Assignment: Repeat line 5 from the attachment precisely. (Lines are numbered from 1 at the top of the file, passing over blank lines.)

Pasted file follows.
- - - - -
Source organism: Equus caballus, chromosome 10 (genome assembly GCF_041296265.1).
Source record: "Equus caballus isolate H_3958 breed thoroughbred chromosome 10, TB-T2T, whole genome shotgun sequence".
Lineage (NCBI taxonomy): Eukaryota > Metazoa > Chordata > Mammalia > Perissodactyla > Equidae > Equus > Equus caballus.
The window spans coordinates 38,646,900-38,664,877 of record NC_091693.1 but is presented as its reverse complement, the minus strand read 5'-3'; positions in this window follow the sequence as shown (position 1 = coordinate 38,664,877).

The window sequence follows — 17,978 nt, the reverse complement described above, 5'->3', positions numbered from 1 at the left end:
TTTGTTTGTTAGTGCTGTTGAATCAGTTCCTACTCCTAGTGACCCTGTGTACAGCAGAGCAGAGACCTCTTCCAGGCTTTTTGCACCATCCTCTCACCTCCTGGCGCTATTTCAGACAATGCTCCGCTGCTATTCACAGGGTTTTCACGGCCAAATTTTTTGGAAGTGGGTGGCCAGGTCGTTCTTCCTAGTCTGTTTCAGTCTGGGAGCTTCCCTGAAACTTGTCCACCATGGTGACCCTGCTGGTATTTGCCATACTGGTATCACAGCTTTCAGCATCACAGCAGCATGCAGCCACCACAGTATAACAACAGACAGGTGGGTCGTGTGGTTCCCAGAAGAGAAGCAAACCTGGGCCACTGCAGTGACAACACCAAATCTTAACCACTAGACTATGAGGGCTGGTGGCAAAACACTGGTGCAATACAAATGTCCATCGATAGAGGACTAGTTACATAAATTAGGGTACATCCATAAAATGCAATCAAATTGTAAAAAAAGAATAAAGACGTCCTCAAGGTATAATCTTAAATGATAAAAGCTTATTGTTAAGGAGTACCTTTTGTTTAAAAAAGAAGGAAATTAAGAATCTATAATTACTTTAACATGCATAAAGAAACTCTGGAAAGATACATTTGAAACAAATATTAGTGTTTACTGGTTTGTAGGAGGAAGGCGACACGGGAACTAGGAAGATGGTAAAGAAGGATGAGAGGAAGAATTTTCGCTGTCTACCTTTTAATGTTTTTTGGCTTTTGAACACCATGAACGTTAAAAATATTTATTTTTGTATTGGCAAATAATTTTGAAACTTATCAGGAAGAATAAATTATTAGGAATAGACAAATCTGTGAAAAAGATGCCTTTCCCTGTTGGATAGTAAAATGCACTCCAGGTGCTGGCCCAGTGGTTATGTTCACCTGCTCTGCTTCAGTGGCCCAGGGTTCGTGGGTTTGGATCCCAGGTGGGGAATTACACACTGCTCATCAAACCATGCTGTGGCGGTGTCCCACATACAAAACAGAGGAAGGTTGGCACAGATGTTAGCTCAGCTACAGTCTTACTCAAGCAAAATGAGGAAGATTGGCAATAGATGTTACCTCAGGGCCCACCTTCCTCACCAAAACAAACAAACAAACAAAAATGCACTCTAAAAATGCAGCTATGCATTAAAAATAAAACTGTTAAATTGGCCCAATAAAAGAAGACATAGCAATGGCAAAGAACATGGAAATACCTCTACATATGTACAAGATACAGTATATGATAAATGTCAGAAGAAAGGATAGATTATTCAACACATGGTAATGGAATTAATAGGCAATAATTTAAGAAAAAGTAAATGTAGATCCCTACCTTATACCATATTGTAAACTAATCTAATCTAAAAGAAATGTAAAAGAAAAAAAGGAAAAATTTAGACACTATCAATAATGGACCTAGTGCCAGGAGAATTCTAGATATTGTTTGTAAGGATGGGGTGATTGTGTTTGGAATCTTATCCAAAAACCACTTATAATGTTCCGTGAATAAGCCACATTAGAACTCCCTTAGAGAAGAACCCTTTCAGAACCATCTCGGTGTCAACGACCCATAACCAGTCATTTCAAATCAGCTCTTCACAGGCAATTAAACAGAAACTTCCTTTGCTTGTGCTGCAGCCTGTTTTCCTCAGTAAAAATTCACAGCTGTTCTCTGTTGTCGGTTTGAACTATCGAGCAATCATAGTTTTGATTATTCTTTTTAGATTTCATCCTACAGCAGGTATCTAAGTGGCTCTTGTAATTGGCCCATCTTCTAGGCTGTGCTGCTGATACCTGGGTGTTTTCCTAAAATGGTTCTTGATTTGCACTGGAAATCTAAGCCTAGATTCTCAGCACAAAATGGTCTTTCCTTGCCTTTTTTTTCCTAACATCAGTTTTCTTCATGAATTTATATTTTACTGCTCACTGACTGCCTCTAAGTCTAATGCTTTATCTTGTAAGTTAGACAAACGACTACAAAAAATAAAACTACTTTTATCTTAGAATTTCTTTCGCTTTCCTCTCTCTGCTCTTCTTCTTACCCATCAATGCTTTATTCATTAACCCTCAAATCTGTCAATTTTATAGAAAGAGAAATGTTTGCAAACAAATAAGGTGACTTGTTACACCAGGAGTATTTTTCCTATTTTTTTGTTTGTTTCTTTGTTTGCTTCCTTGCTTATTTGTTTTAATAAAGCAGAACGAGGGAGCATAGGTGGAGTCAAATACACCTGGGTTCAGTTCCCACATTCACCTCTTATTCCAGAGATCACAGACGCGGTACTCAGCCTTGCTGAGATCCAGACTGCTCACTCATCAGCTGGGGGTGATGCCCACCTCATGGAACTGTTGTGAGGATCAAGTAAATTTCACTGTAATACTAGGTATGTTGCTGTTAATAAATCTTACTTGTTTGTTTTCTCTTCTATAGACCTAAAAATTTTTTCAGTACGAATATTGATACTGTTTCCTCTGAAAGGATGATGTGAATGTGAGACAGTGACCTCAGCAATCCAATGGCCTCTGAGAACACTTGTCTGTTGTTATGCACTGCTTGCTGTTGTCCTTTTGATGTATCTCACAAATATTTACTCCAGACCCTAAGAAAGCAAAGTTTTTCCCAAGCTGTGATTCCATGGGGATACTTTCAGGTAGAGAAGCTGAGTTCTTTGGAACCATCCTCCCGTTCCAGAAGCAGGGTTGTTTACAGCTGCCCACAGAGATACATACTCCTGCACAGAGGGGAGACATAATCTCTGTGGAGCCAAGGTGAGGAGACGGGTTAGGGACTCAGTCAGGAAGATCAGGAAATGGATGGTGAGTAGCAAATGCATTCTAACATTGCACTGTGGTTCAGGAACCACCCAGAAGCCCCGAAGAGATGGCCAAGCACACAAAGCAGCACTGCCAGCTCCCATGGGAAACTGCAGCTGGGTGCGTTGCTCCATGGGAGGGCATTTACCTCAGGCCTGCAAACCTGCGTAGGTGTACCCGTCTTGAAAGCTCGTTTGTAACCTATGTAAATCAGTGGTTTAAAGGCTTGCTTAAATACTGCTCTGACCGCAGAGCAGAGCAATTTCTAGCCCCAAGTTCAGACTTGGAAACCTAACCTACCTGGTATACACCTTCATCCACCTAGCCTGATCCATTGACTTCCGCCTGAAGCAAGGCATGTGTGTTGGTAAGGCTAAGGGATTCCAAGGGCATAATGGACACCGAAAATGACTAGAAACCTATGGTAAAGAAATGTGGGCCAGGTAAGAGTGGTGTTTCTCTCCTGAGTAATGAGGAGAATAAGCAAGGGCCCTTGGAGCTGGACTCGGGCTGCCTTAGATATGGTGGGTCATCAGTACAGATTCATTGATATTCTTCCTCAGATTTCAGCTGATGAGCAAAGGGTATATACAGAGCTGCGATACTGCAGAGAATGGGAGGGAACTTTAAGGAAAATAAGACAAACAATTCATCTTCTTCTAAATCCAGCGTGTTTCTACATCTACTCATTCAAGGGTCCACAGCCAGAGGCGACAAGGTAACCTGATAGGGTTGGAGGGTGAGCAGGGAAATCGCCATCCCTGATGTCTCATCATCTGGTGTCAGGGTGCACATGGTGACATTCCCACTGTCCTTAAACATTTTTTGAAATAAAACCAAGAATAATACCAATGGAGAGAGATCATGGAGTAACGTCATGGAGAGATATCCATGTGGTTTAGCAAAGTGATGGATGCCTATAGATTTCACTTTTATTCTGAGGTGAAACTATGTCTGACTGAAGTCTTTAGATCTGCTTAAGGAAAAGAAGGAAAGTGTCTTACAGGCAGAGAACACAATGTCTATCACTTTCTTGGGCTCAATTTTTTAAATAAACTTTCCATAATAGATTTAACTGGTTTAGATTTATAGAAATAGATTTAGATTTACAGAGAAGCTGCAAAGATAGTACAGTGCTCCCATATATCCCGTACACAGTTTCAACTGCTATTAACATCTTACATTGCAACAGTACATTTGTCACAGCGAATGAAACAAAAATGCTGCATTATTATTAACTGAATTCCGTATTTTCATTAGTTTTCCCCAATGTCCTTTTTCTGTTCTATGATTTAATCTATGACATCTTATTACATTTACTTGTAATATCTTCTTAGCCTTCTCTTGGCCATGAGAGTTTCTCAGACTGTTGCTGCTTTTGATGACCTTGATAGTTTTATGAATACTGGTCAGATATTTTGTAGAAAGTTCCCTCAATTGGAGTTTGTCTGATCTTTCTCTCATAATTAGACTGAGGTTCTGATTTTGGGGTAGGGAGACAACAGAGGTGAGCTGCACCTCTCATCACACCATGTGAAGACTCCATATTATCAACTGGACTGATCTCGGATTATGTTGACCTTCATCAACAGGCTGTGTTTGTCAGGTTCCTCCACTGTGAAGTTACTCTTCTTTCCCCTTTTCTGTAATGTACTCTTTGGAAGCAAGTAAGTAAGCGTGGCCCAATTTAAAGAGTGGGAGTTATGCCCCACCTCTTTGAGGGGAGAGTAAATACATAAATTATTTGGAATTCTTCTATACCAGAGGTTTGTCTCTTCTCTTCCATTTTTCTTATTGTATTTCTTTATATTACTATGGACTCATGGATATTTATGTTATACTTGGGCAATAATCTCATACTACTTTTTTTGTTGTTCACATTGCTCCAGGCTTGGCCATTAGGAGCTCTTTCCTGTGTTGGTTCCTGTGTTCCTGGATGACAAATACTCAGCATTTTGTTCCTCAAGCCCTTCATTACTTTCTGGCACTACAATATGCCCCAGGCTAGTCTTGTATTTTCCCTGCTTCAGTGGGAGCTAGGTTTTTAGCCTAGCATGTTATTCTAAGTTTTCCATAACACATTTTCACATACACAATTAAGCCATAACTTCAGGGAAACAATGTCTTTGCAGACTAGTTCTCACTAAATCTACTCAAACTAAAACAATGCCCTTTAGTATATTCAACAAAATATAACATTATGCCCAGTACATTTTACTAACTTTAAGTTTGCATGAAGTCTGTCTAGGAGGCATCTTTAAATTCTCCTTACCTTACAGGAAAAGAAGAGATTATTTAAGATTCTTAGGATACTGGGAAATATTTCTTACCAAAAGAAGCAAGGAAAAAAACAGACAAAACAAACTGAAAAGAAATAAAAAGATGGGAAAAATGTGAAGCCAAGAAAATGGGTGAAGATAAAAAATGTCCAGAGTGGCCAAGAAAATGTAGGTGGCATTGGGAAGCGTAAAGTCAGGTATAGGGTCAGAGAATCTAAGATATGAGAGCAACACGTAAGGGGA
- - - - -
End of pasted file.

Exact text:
The window sequence follows — 17,978 nt, the reverse complement described above, 5'->3', positions numbered from 1 at the left end: